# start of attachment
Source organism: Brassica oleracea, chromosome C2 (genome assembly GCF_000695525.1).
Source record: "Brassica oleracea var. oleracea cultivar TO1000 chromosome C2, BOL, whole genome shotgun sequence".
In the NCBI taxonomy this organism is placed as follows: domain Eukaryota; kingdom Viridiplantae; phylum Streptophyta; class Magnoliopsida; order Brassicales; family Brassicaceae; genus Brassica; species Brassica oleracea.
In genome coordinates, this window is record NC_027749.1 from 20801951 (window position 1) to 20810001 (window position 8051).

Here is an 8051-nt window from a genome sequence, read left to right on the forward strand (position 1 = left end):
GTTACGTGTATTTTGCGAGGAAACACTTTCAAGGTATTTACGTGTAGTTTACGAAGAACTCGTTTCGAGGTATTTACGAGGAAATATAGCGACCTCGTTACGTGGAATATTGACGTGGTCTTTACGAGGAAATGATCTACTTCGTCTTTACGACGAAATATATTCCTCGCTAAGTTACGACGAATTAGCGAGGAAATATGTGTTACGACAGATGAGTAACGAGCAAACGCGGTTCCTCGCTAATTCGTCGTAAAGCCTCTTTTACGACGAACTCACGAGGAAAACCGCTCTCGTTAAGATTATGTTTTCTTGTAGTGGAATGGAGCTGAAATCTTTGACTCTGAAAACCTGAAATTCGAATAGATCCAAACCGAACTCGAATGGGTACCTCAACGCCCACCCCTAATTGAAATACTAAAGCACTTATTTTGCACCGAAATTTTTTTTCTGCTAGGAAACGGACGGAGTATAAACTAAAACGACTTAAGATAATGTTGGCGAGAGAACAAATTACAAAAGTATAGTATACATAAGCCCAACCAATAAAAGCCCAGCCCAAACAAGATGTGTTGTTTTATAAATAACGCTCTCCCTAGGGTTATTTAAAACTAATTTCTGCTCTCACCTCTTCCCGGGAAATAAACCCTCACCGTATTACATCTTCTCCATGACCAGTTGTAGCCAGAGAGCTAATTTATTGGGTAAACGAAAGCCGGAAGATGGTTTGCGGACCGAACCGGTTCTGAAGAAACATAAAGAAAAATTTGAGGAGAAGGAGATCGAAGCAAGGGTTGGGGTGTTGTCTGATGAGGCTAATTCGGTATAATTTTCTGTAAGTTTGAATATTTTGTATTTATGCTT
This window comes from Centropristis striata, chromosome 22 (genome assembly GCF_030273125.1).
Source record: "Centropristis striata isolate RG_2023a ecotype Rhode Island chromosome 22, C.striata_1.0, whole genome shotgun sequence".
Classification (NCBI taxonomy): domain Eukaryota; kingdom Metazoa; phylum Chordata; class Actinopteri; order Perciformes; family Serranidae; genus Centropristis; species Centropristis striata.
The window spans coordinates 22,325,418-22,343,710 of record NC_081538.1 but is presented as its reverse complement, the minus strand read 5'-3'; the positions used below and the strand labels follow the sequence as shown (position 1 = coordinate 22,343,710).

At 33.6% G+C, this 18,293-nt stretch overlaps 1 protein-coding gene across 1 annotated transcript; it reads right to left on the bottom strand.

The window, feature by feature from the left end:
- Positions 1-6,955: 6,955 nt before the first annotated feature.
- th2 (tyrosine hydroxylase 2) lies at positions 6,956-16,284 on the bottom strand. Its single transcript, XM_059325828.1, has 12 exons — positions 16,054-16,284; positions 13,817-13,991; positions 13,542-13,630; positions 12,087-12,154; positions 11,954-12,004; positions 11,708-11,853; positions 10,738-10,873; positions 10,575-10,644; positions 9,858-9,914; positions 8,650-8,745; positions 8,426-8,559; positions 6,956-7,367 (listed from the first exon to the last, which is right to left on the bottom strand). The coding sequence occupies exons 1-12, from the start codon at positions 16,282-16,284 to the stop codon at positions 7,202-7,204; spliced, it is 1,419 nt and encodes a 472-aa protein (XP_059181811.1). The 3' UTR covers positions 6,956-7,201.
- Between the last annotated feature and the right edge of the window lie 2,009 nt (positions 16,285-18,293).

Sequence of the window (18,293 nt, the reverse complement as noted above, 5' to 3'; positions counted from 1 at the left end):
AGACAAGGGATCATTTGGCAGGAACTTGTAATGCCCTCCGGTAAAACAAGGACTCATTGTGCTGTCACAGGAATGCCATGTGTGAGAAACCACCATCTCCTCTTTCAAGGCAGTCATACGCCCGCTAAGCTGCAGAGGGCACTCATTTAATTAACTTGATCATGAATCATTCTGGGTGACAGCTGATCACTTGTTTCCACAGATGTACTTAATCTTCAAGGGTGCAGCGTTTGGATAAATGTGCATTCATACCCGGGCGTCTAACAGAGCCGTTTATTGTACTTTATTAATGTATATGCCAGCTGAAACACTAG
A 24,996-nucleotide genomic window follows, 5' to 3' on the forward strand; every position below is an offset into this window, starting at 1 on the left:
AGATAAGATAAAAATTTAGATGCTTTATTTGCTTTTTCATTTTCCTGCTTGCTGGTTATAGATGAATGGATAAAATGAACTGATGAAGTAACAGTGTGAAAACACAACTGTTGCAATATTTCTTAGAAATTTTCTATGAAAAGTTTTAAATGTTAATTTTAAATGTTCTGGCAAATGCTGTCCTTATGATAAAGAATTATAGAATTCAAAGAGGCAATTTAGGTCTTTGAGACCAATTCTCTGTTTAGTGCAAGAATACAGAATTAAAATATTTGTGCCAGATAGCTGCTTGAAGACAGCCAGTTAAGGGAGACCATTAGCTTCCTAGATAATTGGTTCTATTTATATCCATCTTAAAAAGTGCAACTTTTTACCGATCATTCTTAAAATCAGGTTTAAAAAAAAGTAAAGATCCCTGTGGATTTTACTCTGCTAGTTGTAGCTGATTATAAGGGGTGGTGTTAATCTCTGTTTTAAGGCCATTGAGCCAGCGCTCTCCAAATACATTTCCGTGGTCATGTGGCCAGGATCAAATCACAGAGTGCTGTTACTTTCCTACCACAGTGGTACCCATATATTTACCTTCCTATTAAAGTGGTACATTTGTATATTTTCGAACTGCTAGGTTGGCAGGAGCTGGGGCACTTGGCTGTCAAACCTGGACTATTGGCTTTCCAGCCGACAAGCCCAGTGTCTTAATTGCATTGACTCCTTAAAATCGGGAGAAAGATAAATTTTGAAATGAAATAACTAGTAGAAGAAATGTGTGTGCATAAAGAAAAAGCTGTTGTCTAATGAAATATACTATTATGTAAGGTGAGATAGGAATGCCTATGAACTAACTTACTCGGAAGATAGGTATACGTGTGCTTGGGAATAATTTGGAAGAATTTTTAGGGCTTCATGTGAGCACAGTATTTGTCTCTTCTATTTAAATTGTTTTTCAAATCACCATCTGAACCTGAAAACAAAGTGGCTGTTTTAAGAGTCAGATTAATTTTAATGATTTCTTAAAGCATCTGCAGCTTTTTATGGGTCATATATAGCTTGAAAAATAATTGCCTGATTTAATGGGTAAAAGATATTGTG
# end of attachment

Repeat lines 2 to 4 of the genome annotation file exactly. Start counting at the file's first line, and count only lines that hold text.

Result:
Source record: "Brassica oleracea var. oleracea cultivar TO1000 chromosome C2, BOL, whole genome shotgun sequence".
In the NCBI taxonomy this organism is placed as follows: domain Eukaryota; kingdom Viridiplantae; phylum Streptophyta; class Magnoliopsida; order Brassicales; family Brassicaceae; genus Brassica; species Brassica oleracea.
In genome coordinates, this window is record NC_027749.1 from 20801951 (window position 1) to 20810001 (window position 8051).